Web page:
Topic: Intersectionality: The Future of Diversity and Inclusion
Demetria Miles-McDonald is the Founder and CEO of Decide Diversity, a company focused on increasing the presence and effectiveness of underrepresented groups in the workplace, specifically in leadership positions. Demetria specializes in bringing the experiences of people who identify with two or more marginalized groups to the forefront, to better understand and utilize the strengths they bring to the workplace. Demetria's experience in industrial and organizational psychology have energized her to take action and lead today's leaders away from stereotypes and bias that prevent qualified people from reaching their highest potential. Demetria's powerful presentations and workshops make leaders think outside the box and consider solutions that move organizations forward.
Demetria was recently recognized as a Young Leader of Louisville and also received the Member of the Year award from the National Association of Women Business Owners Kentucky chapter. Demetria is a 2017 Martin Luther King Jr. Leadership Award Nominee and a 2018 Trustees of Inclusion and Equity . Both awards were presented due to Demetria’s work in diversity and inclusion in the community.
Today’s version of diversity covers, among many other things: gender, race, age, disability, sexual orientation, religion, and veteran status. Everyone fits nicely into these groups. According to statistical reports, people fit into only one of these categories at a time. We compare men to women, white people to people of color, and cis gender and straight to LGBTQ. What happens when people identify with more than one of these groups? Business leaders have traditionally assumed that every person who identifies with one of these groups experiences the world and workplace similarly. However, people are complex and rarely identify with only one group. It’s time to expand our definition of diversity and get back to its roots: uniqueness and individuality. It’s time to talk about intersectionality. In this session, attendees will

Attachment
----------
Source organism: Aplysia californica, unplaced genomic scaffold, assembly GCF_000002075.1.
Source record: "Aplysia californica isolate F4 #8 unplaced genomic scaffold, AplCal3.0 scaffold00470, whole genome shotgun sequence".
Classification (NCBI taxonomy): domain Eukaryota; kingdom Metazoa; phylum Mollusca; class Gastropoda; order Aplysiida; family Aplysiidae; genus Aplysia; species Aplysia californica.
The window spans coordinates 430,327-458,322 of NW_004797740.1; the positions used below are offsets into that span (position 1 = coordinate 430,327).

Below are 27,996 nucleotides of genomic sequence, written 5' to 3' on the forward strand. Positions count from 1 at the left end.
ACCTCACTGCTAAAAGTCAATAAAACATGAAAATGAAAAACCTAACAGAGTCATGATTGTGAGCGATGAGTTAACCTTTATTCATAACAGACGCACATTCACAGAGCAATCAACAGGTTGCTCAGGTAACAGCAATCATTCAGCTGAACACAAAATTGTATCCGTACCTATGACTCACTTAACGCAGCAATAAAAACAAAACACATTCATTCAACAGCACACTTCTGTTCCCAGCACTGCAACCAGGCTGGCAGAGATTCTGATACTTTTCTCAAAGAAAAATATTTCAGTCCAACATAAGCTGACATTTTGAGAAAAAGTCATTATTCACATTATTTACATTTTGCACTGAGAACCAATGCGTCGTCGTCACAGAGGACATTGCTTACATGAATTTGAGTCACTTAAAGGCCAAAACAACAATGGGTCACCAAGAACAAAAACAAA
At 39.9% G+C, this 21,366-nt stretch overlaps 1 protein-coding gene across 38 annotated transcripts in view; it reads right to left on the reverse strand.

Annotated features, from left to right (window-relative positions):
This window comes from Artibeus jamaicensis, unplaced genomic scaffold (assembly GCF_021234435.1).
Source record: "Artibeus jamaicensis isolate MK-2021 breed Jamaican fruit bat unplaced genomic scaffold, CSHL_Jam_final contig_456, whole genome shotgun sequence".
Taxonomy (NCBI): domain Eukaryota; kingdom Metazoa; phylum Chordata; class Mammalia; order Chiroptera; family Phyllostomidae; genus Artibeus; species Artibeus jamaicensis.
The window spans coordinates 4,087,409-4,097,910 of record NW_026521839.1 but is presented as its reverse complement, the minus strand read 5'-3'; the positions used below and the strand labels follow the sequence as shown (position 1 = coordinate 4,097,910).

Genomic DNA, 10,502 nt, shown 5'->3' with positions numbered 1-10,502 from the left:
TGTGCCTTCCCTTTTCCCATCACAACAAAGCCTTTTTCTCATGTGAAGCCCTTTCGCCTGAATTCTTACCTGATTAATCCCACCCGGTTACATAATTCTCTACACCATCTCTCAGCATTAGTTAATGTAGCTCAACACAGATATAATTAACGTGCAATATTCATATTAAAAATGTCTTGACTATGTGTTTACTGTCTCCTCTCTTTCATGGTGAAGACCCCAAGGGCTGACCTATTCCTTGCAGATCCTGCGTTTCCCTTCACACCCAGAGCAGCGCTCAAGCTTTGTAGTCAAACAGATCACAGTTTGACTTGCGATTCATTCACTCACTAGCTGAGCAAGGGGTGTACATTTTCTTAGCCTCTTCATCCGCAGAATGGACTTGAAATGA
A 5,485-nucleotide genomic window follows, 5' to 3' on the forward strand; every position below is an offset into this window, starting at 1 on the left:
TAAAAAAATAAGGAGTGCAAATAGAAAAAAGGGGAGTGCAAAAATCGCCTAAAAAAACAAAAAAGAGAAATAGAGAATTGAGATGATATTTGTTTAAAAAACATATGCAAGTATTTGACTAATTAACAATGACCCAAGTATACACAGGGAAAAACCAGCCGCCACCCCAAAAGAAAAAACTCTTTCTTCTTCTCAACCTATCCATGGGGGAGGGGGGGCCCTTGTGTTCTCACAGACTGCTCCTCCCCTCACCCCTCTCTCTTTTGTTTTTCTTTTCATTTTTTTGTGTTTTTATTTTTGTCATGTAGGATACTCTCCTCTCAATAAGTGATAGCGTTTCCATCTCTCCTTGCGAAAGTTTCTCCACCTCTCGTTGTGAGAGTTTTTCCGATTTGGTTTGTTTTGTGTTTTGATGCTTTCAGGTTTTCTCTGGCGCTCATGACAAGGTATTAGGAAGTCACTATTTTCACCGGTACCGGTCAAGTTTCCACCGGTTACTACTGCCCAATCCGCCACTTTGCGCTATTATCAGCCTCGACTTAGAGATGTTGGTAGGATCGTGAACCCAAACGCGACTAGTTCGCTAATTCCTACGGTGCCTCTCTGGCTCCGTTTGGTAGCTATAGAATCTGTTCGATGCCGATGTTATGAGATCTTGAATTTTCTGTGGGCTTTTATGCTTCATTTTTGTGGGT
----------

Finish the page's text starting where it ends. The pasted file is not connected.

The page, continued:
Learn the concept and history of intersectionality and how it fills the gap traditional diversity and inclusion programs create
Recognize and examine their own intersectional identities and how you utilize that uniqueness at work
Analyze the intersectional diversity in their organization and the competitive edge it gives
Discover their role in incorporating intersectionality into their diversity and inclusion initiatives
Captain John Walton - Indianapolis Metropolitan Police Department
Topic: The Importance of Diversity in Policing (Continued)
As a young child, Captain John Walton enjoyed imagining that he was a crime fighting super-hero. The concept of justice for all resonated into adulthood. An Indianapolis native, Captain Walton has served the City of Indianapolis for 36 years as a member of the Indianapolis Metropolitan Police Department and has received numerous promotions, awards, accommodations, and medals including the Medal of Bravery. In 2016, Captain Walton was the first African American promoted to the rank of Captain in over ten years. In 2017, Captain Walton was selected as the Director of Diversity & Inclusion for IMPD with the mission to enhance equity and inclusion within the department. Captain Walton volunteers as a head coach in the Washington Township Football League and views mentoring and serving as a role model to young people as one as his greatest achievements.
In this interactive presentation, Captain Walton returns for part two of his November 2018 discussion on why it is important to have a diverse police force and some of the obstacles and challenges facing police agencies today. In addition, he will discuss viable solutions that can help police agencies become more diverse and increase exclusivity. Finally, he will discuss the important role and impact that citizens can have in helping police departments achieve greater diversity.